In other words, despite working hard to provide for their family, they were only barely able to make ends meet. They were not “victims” of big government, and they did not fail to “take responsibility” for their lives. They were members of the working poor, where they paid their payroll taxes but didn’t earn enough to pay federal income taxes.
My mother came to America when she was 18. She worked a full-time job at a nursing home for minimum wage ($3.25 an hour) while enrolled full-time at a community college. To help pay for her education, she also took student loans. After graduating, she got married to my dad and found work at a computer company for meager salary of $20,000 a year. While I was born and my father struggled to find work, my mother became the head breadwinner of our family. After seven years of working hard, however, the company laid her off because of downsizing. She then had to survive off unemployment benefits for 6 months as she had her second child, my younger sister.
My father came to America 6 years after my mom. Coming from a small village in India, he had nothing in his pockets except the hope to make it big in a generous nation. After struggling to find work, he finally decided to start his own small business selling small gift items in local outdoor flea markets.
Today, my parents are successful small business owners. And they understand that when demand for their products is decreasing, you must make the right investments (even if it means greater deficits in the short-term) in order to achieve strong growth and prosperity in the future.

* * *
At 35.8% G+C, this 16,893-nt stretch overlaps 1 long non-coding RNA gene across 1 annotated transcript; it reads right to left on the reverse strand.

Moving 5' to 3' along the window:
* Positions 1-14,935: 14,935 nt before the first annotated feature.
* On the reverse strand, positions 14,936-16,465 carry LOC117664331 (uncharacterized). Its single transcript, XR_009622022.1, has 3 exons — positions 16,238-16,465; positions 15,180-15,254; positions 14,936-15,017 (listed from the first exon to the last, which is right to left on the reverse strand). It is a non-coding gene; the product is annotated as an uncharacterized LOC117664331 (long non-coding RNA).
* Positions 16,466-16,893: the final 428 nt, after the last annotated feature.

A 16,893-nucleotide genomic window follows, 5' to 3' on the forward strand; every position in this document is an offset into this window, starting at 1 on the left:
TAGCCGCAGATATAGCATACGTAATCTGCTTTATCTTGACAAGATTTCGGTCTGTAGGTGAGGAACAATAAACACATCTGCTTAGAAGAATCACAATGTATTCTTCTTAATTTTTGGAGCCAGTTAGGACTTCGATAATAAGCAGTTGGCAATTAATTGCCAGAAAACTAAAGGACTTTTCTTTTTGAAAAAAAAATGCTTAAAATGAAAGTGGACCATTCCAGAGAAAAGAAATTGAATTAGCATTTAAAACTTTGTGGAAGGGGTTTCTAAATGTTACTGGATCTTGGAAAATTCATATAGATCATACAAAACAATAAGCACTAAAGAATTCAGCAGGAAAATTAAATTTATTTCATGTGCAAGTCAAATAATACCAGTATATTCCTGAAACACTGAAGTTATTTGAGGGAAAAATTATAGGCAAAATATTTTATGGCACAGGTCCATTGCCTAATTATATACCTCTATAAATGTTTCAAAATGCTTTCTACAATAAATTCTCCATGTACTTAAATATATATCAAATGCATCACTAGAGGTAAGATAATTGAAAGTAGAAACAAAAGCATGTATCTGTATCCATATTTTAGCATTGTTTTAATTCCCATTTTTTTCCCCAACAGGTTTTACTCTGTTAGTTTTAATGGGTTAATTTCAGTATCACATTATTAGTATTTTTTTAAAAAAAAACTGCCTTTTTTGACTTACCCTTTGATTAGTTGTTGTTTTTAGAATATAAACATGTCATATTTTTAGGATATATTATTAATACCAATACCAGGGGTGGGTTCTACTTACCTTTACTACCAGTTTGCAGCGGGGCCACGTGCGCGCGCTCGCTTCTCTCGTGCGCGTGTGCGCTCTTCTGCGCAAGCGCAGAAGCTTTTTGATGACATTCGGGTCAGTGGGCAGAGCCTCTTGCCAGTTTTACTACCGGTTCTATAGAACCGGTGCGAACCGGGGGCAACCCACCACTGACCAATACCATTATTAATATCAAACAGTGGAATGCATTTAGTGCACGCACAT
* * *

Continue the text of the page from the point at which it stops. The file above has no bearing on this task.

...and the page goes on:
As the case with President Obama, my parents’ story is part of the larger American story. Both my parents took personal responsibility for their own lives. Yet despite how hard they worked, they were just barely able to make ends meet. So when they looked to big government for help, they didn’t consider themselves “victims”. They looked toward the only other person that would assist them in their time of need when there was no one else: Uncle Sam. They didn’t expect government to solve all their problems, but they did deserve some relief.
My parents understand the difficulties the “47%” face. They understand that in addition to their hard work and perseverance, they could never have achieved success without the help of others. What they cannot understand, however, is why Governor Romney criticizes President Obama for providing that same relief to so many Americans in a time of need, as if it were wrong to help these hard working people.
President Obama inherited the worst economy since the Great Depression. Yet despite relentless opposition from the other side, he’s put his political career on the line to find compromise and provide stability to a fragile nation. He has fought for families like mine to ensure that we grow our middle-class and help everyone achieve the American Dream.
For those unemployed, Obama extended unemployment benefits. For those underemployed, he’s lowered costs for healthcare, credit cards, student loans, and home mortgages. For those employed, he’s lowered taxes and made our financial system stronger to strengthen people’s job security. For those who hire American workers, he’s lowered small business taxes 18 times.
President Obama has also worked to reduce our deficit by making the right investments, ending a costly war in Iraq, enforcing new financial regulations, and asking everyone to pay their fair share.
If elected president, Mitt Romney has promised he will replace Obamacare (essentially keeping everything but the thing that pays for it); repeal the Dodd-Frank financial reforms (which ensures that banks have enough capital on hand to cover investor’s losses); and keep the Bush tax cuts on the wealthiest 2% (because it worked so well in the past?), all somehow while balancing the budget without increasing spending (despite Obama’s willingness to cut $10 in spending for every $1 in revenue).
This is why this election is so important. Because as the President has said, “This isn't just another political debate. This is the defining issue of our time. This is a make or break moment for the middle class, and all those who are fighting to get into the middle class.”